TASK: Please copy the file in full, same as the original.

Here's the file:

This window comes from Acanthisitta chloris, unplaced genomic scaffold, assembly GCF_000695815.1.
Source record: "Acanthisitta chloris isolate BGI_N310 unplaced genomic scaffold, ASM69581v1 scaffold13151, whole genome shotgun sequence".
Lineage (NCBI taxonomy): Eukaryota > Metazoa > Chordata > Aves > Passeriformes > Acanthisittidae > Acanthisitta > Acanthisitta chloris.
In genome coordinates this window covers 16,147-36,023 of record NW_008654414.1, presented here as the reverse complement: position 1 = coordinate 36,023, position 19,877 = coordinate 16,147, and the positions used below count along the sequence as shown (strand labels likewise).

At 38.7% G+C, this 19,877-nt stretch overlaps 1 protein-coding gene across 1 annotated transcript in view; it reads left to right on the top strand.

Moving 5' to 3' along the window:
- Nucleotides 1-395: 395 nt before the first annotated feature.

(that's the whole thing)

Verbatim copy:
This window comes from Acanthisitta chloris, unplaced genomic scaffold, assembly GCF_000695815.1.
Source record: "Acanthisitta chloris isolate BGI_N310 unplaced genomic scaffold, ASM69581v1 scaffold13151, whole genome shotgun sequence".
Lineage (NCBI taxonomy): Eukaryota > Metazoa > Chordata > Aves > Passeriformes > Acanthisittidae > Acanthisitta > Acanthisitta chloris.
In genome coordinates this window covers 16,147-36,023 of record NW_008654414.1, presented here as the reverse complement: position 1 = coordinate 36,023, position 19,877 = coordinate 16,147, and the positions used below count along the sequence as shown (strand labels likewise).

At 38.7% G+C, this 19,877-nt stretch overlaps 1 protein-coding gene across 1 annotated transcript in view; it reads left to right on the top strand.

Moving 5' to 3' along the window:
- Nucleotides 1-395: 395 nt before the first annotated feature.